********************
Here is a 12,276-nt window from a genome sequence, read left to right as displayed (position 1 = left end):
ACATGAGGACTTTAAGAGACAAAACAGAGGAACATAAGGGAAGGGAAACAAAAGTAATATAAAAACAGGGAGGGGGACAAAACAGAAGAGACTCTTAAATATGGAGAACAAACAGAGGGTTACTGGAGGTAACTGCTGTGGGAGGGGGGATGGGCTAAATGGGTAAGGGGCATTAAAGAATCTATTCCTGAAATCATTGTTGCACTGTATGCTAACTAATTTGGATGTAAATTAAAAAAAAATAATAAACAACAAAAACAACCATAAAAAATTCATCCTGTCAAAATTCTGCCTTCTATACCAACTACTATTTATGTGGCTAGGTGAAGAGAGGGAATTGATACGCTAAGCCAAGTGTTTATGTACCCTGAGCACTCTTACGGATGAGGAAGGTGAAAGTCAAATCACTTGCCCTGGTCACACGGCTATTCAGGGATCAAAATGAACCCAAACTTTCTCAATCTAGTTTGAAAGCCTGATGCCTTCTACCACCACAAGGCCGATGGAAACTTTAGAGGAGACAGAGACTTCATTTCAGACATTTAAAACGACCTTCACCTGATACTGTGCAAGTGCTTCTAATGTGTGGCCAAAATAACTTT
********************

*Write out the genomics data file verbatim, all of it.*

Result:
Here is a 12,276-nt window from a genome sequence, read left to right as displayed (position 1 = left end):
ACATGAGGACTTTAAGAGACAAAACAGAGGAACATAAGGGAAGGGAAACAAAAGTAATATAAAAACAGGGAGGGGGACAAAACAGAAGAGACTCTTAAATATGGAGAACAAACAGAGGGTTACTGGAGGTAACTGCTGTGGGAGGGGGGATGGGCTAAATGGGTAAGGGGCATTAAAGAATCTATTCCTGAAATCATTGTTGCACTGTATGCTAACTAATTTGGATGTAAATTAAAAAAAAATAATAAACAACAAAAACAACCATAAAAAATTCATCCTGTCAAAATTCTGCCTTCTATACCAACTACTATTTATGTGGCTAGGTGAAGAGAGGGAATTGATACGCTAAGCCAAGTGTTTATGTACCCTGAGCACTCTTACGGATGAGGAAGGTGAAAGTCAAATCACTTGCCCTGGTCACACGGCTATTCAGGGATCAAAATGAACCCAAACTTTCTCAATCTAGTTTGAAAGCCTGATGCCTTCTACCACCACAAGGCCGATGGAAACTTTAGAGGAGACAGAGACTTCATTTCAGACATTTAAAACGACCTTCACCTGATACTGTGCAAGTGCTTCTAATGTGTGGCCAAAATAACTTT